Fauverie explores a connection and relationship with a dying father.  There are poems threaded throughout the collection which are portraits of the father – ‘Portrait of My Father as a Bird Fancier’, ‘Portrait of My Father as Saint-Julien le Pauvre’, ‘Portrait of My Father as a North China Leopard’.  Animals and birds are used as a way at getting at an emotional truth throughout the collection.

I was on my way to Aldeburgh Poetry Festival when I read this poem, on the train between Barrow and Preston.  It made me sit back and take a breath and hold it in.  And then breathe out again when I got to the end.  I found it so moving.  Looking back now, I think it’s the combination of the clear, precise instructions at the beginning and then that beautiful image: ‘Let/the sun burn the top of your head/as if it’s a candle, a whole day/for it to ignite’.  It was that line that made something move inside my chest.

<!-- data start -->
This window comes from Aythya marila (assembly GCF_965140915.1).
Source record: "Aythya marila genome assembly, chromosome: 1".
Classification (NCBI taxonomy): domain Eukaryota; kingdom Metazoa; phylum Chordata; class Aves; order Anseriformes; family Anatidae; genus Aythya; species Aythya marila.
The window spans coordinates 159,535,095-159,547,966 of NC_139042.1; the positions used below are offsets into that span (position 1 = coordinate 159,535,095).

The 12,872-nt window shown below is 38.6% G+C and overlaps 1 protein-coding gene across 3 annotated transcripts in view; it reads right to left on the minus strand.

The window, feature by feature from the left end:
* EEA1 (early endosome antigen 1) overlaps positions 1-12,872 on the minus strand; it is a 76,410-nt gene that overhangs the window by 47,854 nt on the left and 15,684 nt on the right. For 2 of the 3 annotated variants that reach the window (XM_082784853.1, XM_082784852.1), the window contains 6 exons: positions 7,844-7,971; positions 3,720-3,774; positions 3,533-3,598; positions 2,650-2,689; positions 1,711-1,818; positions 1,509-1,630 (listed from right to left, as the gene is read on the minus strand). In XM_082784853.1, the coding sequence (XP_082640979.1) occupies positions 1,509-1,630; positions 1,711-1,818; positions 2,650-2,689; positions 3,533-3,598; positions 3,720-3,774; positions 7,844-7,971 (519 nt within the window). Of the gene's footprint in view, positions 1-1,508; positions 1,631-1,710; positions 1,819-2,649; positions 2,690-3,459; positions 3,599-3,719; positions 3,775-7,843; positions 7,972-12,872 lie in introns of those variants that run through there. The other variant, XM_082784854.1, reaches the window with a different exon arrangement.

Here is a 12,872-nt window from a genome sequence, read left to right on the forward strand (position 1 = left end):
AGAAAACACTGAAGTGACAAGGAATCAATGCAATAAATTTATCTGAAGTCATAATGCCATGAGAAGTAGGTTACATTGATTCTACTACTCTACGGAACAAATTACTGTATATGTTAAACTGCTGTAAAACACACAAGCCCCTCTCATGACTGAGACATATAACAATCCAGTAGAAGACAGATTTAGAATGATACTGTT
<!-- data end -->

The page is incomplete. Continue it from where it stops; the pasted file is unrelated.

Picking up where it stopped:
There are so many beautiful, gentle moments in this poem.  How about ‘You’ve laid your feast across your lifeline – /a galaxy of mixed seeds from the bird market’.  I love the use of the word ‘galaxy’ – it could have been a heap, except it isn’t.  A galaxy is so much more accurate and describes the way the seeds are spread out.  It even captures in my mind, their different colours.